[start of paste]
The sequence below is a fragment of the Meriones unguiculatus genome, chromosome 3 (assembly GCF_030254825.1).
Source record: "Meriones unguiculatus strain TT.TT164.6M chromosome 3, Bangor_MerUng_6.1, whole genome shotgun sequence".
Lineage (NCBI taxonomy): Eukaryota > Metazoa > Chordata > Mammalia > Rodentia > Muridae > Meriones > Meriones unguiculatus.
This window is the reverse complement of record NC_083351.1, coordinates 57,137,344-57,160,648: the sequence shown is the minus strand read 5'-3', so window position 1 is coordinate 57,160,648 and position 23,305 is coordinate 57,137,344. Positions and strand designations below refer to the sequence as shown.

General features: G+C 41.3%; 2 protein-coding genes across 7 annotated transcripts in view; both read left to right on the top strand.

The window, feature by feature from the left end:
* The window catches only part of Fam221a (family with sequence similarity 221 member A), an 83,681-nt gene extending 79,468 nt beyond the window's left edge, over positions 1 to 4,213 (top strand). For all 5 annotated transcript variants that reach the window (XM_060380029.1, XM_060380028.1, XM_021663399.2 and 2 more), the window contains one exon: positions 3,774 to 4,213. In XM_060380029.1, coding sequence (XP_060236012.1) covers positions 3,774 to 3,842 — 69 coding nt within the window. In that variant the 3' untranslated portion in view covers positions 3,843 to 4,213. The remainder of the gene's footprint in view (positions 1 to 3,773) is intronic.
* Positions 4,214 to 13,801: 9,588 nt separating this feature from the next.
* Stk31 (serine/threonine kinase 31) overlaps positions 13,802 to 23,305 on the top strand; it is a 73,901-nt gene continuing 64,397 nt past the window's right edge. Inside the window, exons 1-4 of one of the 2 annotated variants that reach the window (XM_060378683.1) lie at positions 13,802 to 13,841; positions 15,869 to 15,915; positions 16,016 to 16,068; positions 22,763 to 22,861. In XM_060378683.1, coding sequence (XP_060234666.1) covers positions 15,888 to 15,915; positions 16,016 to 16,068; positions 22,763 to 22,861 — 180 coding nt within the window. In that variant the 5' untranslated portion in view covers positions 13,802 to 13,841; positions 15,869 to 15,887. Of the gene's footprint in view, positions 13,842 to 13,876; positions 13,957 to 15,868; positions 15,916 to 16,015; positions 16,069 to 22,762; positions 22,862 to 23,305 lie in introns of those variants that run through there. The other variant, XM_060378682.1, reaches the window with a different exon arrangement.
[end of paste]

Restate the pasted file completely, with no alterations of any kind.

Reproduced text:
The sequence below is a fragment of the Meriones unguiculatus genome, chromosome 3 (assembly GCF_030254825.1).
Source record: "Meriones unguiculatus strain TT.TT164.6M chromosome 3, Bangor_MerUng_6.1, whole genome shotgun sequence".
Lineage (NCBI taxonomy): Eukaryota > Metazoa > Chordata > Mammalia > Rodentia > Muridae > Meriones > Meriones unguiculatus.
This window is the reverse complement of record NC_083351.1, coordinates 57,137,344-57,160,648: the sequence shown is the minus strand read 5'-3', so window position 1 is coordinate 57,160,648 and position 23,305 is coordinate 57,137,344. Positions and strand designations below refer to the sequence as shown.

General features: G+C 41.3%; 2 protein-coding genes across 7 annotated transcripts in view; both read left to right on the top strand.

The window, feature by feature from the left end:
* The window catches only part of Fam221a (family with sequence similarity 221 member A), an 83,681-nt gene extending 79,468 nt beyond the window's left edge, over positions 1 to 4,213 (top strand). For all 5 annotated transcript variants that reach the window (XM_060380029.1, XM_060380028.1, XM_021663399.2 and 2 more), the window contains one exon: positions 3,774 to 4,213. In XM_060380029.1, coding sequence (XP_060236012.1) covers positions 3,774 to 3,842 — 69 coding nt within the window. In that variant the 3' untranslated portion in view covers positions 3,843 to 4,213. The remainder of the gene's footprint in view (positions 1 to 3,773) is intronic.
* Positions 4,214 to 13,801: 9,588 nt separating this feature from the next.
* Stk31 (serine/threonine kinase 31) overlaps positions 13,802 to 23,305 on the top strand; it is a 73,901-nt gene continuing 64,397 nt past the window's right edge. Inside the window, exons 1-4 of one of the 2 annotated variants that reach the window (XM_060378683.1) lie at positions 13,802 to 13,841; positions 15,869 to 15,915; positions 16,016 to 16,068; positions 22,763 to 22,861. In XM_060378683.1, coding sequence (XP_060234666.1) covers positions 15,888 to 15,915; positions 16,016 to 16,068; positions 22,763 to 22,861 — 180 coding nt within the window. In that variant the 5' untranslated portion in view covers positions 13,802 to 13,841; positions 15,869 to 15,887. Of the gene's footprint in view, positions 13,842 to 13,876; positions 13,957 to 15,868; positions 15,916 to 16,015; positions 16,069 to 22,762; positions 22,862 to 23,305 lie in introns of those variants that run through there. The other variant, XM_060378682.1, reaches the window with a different exon arrangement.